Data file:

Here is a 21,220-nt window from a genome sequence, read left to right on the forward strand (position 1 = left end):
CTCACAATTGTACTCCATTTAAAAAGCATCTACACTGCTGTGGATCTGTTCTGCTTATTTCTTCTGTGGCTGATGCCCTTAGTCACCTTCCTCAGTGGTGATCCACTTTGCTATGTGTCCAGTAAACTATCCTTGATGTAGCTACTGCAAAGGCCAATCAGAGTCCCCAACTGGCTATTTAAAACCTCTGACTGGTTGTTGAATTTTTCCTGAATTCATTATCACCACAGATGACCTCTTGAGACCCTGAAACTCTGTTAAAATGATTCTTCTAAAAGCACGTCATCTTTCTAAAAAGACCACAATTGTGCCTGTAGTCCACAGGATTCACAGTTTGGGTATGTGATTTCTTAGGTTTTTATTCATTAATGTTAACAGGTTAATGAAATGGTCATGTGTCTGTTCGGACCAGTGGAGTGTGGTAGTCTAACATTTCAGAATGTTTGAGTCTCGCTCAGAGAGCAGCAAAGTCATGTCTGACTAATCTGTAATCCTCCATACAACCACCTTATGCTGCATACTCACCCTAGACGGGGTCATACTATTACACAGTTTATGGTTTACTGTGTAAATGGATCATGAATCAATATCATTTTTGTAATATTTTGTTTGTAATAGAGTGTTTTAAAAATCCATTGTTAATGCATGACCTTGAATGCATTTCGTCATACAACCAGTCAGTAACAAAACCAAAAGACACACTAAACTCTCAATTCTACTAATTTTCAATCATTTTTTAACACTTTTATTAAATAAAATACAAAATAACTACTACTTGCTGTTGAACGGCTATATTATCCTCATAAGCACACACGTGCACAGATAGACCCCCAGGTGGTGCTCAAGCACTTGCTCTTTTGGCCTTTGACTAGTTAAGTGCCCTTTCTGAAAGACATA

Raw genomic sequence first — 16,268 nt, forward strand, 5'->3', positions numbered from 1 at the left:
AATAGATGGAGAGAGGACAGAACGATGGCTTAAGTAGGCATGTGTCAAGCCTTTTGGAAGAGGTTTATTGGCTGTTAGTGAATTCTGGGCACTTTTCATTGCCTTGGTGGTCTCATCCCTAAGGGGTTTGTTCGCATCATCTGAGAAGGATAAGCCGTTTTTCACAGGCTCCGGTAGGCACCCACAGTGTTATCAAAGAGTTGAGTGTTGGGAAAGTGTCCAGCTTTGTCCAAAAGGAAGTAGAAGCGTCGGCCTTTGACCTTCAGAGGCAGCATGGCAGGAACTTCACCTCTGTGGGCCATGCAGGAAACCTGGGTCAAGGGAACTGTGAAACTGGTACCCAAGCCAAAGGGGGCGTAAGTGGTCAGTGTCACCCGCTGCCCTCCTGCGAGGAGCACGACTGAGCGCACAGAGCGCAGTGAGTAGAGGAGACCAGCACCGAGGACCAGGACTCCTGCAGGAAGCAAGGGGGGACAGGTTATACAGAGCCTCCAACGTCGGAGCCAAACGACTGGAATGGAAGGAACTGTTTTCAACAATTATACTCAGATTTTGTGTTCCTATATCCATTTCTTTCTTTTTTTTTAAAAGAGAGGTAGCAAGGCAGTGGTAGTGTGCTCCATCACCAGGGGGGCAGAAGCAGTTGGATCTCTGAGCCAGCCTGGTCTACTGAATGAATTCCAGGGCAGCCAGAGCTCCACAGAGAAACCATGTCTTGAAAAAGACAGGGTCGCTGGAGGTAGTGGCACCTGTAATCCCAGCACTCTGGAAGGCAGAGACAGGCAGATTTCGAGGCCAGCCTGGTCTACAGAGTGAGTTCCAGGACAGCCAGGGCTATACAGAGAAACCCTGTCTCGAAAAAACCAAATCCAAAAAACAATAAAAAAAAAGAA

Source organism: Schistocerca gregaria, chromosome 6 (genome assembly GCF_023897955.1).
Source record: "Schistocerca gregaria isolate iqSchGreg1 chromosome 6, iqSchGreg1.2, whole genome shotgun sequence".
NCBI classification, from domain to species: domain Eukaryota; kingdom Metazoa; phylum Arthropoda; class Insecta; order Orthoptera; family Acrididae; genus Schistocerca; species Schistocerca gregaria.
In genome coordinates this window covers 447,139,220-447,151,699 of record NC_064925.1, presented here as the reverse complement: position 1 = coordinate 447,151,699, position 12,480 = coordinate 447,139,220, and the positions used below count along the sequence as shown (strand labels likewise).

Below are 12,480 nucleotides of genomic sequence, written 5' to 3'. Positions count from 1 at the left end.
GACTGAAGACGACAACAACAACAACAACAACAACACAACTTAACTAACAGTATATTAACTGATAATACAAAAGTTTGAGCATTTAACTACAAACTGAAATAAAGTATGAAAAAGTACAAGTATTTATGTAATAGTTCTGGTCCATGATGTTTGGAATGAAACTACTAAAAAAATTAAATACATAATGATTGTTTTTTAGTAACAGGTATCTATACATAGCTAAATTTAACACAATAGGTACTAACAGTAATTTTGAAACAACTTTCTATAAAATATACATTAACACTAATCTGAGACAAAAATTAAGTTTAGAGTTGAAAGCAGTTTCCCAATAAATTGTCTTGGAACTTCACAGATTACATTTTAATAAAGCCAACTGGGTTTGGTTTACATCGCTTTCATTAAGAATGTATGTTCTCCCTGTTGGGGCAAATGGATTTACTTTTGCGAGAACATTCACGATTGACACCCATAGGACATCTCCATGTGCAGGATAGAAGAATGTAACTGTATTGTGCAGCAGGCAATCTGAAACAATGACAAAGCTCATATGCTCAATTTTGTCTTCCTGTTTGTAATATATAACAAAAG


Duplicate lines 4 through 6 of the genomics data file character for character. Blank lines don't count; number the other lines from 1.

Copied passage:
AATAGATGGAGAGAGGACAGAACGATGGCTTAAGTAGGCATGTGTCAAGCCTTTTGGAAGAGGTTTATTGGCTGTTAGTGAATTCTGGGCACTTTTCATTGCCTTGGTGGTCTCATCCCTAAGGGGTTTGTTCGCATCATCTGAGAAGGATAAGCCGTTTTTCACAGGCTCCGGTAGGCACCCACAGTGTTATCAAAGAGTTGAGTGTTGGGAAAGTGTCCAGCTTTGTCCAAAAGGAAGTAGAAGCGTCGGCCTTTGACCTTCAGAGGCAGCATGGCAGGAACTTCACCTCTGTGGGCCATGCAGGAAACCTGGGTCAAGGGAACTGTGAAACTGGTACCCAAGCCAAAGGGGGCGTAAGTGGTCAGTGTCACCCGCTGCCCTCCTGCGAGGAGCACGACTGAGCGCACAGAGCGCAGTGAGTAGAGGAGACCAGCACCGAGGACCAGGACTCCTGCAGGAAGCAAGGGGGGACAGGTTATACAGAGCCTCCAACGTCGGAGCCAAACGACTGGAATGGAAGGAACTGTTTTCAACAATTATACTCAGATTTTGTGTTCCTATATCCATTTCTTTCTTTTTTTTTAAAAGAGAGGTAGCAAGGCAGTGGTAGTGTGCTCCATCACCAGGGGGGCAGAAGCAGTTGGATCTCTGAGCCAGCCTGGTCTACTGAATGAATTCCAGGGCAGCCAGAGCTCCACAGAGAAACCATGTCTTGAAAAAGACAGGGTCGCTGGAGGTAGTGGCACCTGTAATCCCAGCACTCTGGAAGGCAGAGACAGGCAGATTTCGAGGCCAGCCTGGTCTACAGAGTGAGTTCCAGGACAGCCAGGGCTATACAGAGAAACCCTGTCTCGAAAAAACCAAATCCAAAAAACAATAAAAAAAAAGAA

Source organism: Schistocerca gregaria, chromosome 6 (genome assembly GCF_023897955.1).
Source record: "Schistocerca gregaria isolate iqSchGreg1 chromosome 6, iqSchGreg1.2, whole genome shotgun sequence".